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An economist at a City bank, whose £120,000 salary is boosted by an annual bonus that is “anywhere between 30 per cent and 50 per cent” of that, agreed. “My colleagues already have the holidays in Hawaii. They’re not going to take more holiday,” she said. “There’s only so much money that they’re going to spend. This is just going to go into their savings accounts.”
The economist said she felt “embarrassed and ashamed” when the measures were announced – but also a little confused by the argument that the measures will boost productivity. “I don’t think there’s any push coming from [the financial sector] that this is what we want or what we need,” she explained. “The idea that personal income tax changes are going to drive productivity seems totally ludicrous. My colleagues, who make multiples of what I earn, aren’t going to be able to produce any more work. There are only so many hours in the day, and we already work around the clock.”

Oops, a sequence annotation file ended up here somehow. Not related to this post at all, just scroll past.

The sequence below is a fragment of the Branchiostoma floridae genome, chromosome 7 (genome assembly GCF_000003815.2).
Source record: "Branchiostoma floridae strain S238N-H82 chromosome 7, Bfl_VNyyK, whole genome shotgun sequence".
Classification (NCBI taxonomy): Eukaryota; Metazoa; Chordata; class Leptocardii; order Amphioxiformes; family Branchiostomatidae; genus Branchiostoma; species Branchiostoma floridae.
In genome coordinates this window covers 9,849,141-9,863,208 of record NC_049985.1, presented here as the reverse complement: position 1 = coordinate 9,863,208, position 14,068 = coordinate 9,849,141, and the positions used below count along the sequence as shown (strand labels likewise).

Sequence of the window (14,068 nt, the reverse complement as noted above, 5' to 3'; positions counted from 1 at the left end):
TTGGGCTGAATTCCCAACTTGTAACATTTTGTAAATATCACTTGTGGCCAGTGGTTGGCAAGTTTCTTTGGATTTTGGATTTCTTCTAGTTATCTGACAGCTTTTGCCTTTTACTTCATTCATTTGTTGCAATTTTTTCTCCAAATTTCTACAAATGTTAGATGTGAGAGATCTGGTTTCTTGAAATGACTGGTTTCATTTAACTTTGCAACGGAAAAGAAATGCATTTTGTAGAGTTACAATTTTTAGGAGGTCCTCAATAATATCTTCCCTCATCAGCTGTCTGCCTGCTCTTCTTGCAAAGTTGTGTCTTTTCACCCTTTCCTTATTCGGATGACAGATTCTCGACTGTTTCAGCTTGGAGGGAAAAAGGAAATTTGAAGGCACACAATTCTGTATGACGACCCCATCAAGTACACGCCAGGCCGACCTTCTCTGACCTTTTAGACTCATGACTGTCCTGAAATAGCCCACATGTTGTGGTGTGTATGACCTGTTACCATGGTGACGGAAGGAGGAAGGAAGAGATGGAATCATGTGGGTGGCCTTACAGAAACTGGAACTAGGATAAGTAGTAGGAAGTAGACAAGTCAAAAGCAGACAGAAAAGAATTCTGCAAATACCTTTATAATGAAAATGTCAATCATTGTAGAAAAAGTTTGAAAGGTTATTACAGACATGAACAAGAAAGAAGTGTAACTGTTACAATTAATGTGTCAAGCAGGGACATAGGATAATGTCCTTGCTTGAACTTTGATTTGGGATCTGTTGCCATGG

Around 600,000 people were meant to pay the 45 per cent rate of income tax this year; removing the additional rate will have a “mechanical cost”, according to the Institute for Fiscal Studies, of £6bn per year. Many in the City see this simply as bad accounting.
A partner in a City law firm, who earns £350,000 a year, said even his most libertarian colleagues aren’t impressed. “[A friend] said he felt in principle that cutting taxes was a sensible idea, but he felt the degree to which it had been done and with no other revenue-generating mechanisms, it was enormously risky at this particular time.” His own view is rather more blunt: “This is the economic equivalent of standing by an out-of-control fire and knowing that there’s a theory that if you detonate a huge explosion, it might use up all the oxygen and put the fire out – but it could also make things massively worse.”